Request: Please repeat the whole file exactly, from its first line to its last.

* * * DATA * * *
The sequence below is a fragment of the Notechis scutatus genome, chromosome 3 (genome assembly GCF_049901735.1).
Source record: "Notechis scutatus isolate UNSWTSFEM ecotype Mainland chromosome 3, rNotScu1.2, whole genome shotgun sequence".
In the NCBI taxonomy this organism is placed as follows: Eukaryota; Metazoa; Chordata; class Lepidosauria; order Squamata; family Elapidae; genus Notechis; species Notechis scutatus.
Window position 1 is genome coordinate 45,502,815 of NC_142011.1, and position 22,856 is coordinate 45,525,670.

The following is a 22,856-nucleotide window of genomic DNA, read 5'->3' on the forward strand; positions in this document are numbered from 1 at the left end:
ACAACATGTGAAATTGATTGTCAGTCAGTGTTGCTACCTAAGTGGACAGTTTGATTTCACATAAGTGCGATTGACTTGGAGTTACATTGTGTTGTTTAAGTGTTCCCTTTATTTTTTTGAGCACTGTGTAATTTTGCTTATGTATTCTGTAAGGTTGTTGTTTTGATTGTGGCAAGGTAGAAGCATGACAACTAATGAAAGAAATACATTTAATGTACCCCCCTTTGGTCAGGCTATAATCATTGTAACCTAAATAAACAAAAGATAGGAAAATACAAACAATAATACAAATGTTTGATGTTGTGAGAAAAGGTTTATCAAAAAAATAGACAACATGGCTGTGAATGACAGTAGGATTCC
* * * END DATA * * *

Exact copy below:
The sequence below is a fragment of the Notechis scutatus genome, chromosome 3 (genome assembly GCF_049901735.1).
Source record: "Notechis scutatus isolate UNSWTSFEM ecotype Mainland chromosome 3, rNotScu1.2, whole genome shotgun sequence".
In the NCBI taxonomy this organism is placed as follows: Eukaryota; Metazoa; Chordata; class Lepidosauria; order Squamata; family Elapidae; genus Notechis; species Notechis scutatus.
Window position 1 is genome coordinate 45,502,815 of NC_142011.1, and position 22,856 is coordinate 45,525,670.

The following is a 22,856-nucleotide window of genomic DNA, read 5'->3' on the forward strand; positions in this document are numbered from 1 at the left end:
ACAACATGTGAAATTGATTGTCAGTCAGTGTTGCTACCTAAGTGGACAGTTTGATTTCACATAAGTGCGATTGACTTGGAGTTACATTGTGTTGTTTAAGTGTTCCCTTTATTTTTTTGAGCACTGTGTAATTTTGCTTATGTATTCTGTAAGGTTGTTGTTTTGATTGTGGCAAGGTAGAAGCATGACAACTAATGAAAGAAATACATTTAATGTACCCCCCTTTGGTCAGGCTATAATCATTGTAACCTAAATAAACAAAAGATAGGAAAATACAAACAATAATACAAATGTTTGATGTTGTGAGAAAAGGTTTATCAAAAAAATAGACAACATGGCTGTGAATGACAGTAGGATTCC